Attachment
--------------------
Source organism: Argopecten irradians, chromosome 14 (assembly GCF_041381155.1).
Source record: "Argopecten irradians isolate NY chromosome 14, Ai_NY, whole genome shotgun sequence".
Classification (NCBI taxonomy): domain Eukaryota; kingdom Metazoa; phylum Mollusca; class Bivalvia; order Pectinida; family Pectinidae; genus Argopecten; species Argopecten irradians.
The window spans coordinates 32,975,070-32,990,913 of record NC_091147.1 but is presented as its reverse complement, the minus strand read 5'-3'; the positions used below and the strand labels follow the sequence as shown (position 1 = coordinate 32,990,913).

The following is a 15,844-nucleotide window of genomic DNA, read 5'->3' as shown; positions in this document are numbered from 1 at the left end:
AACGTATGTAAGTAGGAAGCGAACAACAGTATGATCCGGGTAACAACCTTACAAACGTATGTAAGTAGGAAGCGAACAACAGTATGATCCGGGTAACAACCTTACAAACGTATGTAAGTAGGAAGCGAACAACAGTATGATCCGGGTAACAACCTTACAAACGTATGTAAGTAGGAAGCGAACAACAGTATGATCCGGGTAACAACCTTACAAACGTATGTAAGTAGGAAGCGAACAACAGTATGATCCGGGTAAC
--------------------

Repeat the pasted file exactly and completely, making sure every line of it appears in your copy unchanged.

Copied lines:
Source organism: Argopecten irradians, chromosome 14 (assembly GCF_041381155.1).
Source record: "Argopecten irradians isolate NY chromosome 14, Ai_NY, whole genome shotgun sequence".
Classification (NCBI taxonomy): domain Eukaryota; kingdom Metazoa; phylum Mollusca; class Bivalvia; order Pectinida; family Pectinidae; genus Argopecten; species Argopecten irradians.
The window spans coordinates 32,975,070-32,990,913 of record NC_091147.1 but is presented as its reverse complement, the minus strand read 5'-3'; the positions used below and the strand labels follow the sequence as shown (position 1 = coordinate 32,990,913).

The following is a 15,844-nucleotide window of genomic DNA, read 5'->3' as shown; positions in this document are numbered from 1 at the left end:
AACGTATGTAAGTAGGAAGCGAACAACAGTATGATCCGGGTAACAACCTTACAAACGTATGTAAGTAGGAAGCGAACAACAGTATGATCCGGGTAACAACCTTACAAACGTATGTAAGTAGGAAGCGAACAACAGTATGATCCGGGTAACAACCTTACAAACGTATGTAAGTAGGAAGCGAACAACAGTATGATCCGGGTAACAACCTTACAAACGTATGTAAGTAGGAAGCGAACAACAGTATGATCCGGGTAAC